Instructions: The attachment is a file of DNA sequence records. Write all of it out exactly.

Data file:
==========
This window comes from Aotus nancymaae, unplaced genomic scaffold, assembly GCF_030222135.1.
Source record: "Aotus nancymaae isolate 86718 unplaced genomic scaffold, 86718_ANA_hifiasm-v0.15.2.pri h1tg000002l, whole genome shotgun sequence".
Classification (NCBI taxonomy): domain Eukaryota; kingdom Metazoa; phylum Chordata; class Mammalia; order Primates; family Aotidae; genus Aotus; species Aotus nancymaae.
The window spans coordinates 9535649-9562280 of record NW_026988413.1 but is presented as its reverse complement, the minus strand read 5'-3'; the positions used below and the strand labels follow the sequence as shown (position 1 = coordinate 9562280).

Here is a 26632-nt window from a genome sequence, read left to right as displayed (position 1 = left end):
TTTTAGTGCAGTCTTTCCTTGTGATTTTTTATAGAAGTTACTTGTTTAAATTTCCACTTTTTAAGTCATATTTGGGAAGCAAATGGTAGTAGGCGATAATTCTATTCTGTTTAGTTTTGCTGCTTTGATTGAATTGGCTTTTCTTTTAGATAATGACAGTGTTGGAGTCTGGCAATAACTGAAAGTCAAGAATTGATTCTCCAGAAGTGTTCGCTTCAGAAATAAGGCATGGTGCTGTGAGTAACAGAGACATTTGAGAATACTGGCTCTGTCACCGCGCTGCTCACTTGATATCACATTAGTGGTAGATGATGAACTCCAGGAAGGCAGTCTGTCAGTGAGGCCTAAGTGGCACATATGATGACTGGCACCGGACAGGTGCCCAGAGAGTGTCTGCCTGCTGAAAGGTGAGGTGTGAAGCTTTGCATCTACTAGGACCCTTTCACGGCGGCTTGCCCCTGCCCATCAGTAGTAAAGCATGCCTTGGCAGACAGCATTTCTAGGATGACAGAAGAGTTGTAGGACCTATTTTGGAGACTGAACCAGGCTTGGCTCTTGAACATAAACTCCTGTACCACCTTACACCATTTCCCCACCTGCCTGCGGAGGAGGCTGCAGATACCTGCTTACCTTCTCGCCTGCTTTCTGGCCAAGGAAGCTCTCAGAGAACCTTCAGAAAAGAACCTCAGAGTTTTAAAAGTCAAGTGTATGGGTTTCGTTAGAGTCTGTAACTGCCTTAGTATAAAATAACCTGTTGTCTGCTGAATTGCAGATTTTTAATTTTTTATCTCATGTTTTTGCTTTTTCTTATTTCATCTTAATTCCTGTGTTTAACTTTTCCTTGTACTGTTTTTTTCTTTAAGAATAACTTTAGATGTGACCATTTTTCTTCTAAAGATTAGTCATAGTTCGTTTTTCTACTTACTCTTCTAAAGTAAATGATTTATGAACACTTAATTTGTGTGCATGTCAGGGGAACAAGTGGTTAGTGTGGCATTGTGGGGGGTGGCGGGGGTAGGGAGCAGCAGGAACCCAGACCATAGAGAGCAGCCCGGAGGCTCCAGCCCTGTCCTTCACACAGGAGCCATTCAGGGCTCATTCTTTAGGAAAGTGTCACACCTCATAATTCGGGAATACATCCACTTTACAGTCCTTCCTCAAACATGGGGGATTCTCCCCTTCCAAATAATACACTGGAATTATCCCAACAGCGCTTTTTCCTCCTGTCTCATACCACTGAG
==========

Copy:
This window comes from Aotus nancymaae, unplaced genomic scaffold, assembly GCF_030222135.1.
Source record: "Aotus nancymaae isolate 86718 unplaced genomic scaffold, 86718_ANA_hifiasm-v0.15.2.pri h1tg000002l, whole genome shotgun sequence".
Classification (NCBI taxonomy): domain Eukaryota; kingdom Metazoa; phylum Chordata; class Mammalia; order Primates; family Aotidae; genus Aotus; species Aotus nancymaae.
The window spans coordinates 9535649-9562280 of record NW_026988413.1 but is presented as its reverse complement, the minus strand read 5'-3'; the positions used below and the strand labels follow the sequence as shown (position 1 = coordinate 9562280).

Here is a 26632-nt window from a genome sequence, read left to right as displayed (position 1 = left end):
TTTTAGTGCAGTCTTTCCTTGTGATTTTTTATAGAAGTTACTTGTTTAAATTTCCACTTTTTAAGTCATATTTGGGAAGCAAATGGTAGTAGGCGATAATTCTATTCTGTTTAGTTTTGCTGCTTTGATTGAATTGGCTTTTCTTTTAGATAATGACAGTGTTGGAGTCTGGCAATAACTGAAAGTCAAGAATTGATTCTCCAGAAGTGTTCGCTTCAGAAATAAGGCATGGTGCTGTGAGTAACAGAGACATTTGAGAATACTGGCTCTGTCACCGCGCTGCTCACTTGATATCACATTAGTGGTAGATGATGAACTCCAGGAAGGCAGTCTGTCAGTGAGGCCTAAGTGGCACATATGATGACTGGCACCGGACAGGTGCCCAGAGAGTGTCTGCCTGCTGAAAGGTGAGGTGTGAAGCTTTGCATCTACTAGGACCCTTTCACGGCGGCTTGCCCCTGCCCATCAGTAGTAAAGCATGCCTTGGCAGACAGCATTTCTAGGATGACAGAAGAGTTGTAGGACCTATTTTGGAGACTGAACCAGGCTTGGCTCTTGAACATAAACTCCTGTACCACCTTACACCATTTCCCCACCTGCCTGCGGAGGAGGCTGCAGATACCTGCTTACCTTCTCGCCTGCTTTCTGGCCAAGGAAGCTCTCAGAGAACCTTCAGAAAAGAACCTCAGAGTTTTAAAAGTCAAGTGTATGGGTTTCGTTAGAGTCTGTAACTGCCTTAGTATAAAATAACCTGTTGTCTGCTGAATTGCAGATTTTTAATTTTTTATCTCATGTTTTTGCTTTTTCTTATTTCATCTTAATTCCTGTGTTTAACTTTTCCTTGTACTGTTTTTTTCTTTAAGAATAACTTTAGATGTGACCATTTTTCTTCTAAAGATTAGTCATAGTTCGTTTTTCTACTTACTCTTCTAAAGTAAATGATTTATGAACACTTAATTTGTGTGCATGTCAGGGGAACAAGTGGTTAGTGTGGCATTGTGGGGGGTGGCGGGGGTAGGGAGCAGCAGGAACCCAGACCATAGAGAGCAGCCCGGAGGCTCCAGCCCTGTCCTTCACACAGGAGCCATTCAGGGCTCATTCTTTAGGAAAGTGTCACACCTCATAATTCGGGAATACATCCACTTTACAGTCCTTCCTCAAACATGGGGGATTCTCCCCTTCCAAATAATACACTGGAATTATCCCAACAGCGCTTTTTCCTCCTGTCTCATACCACTGAG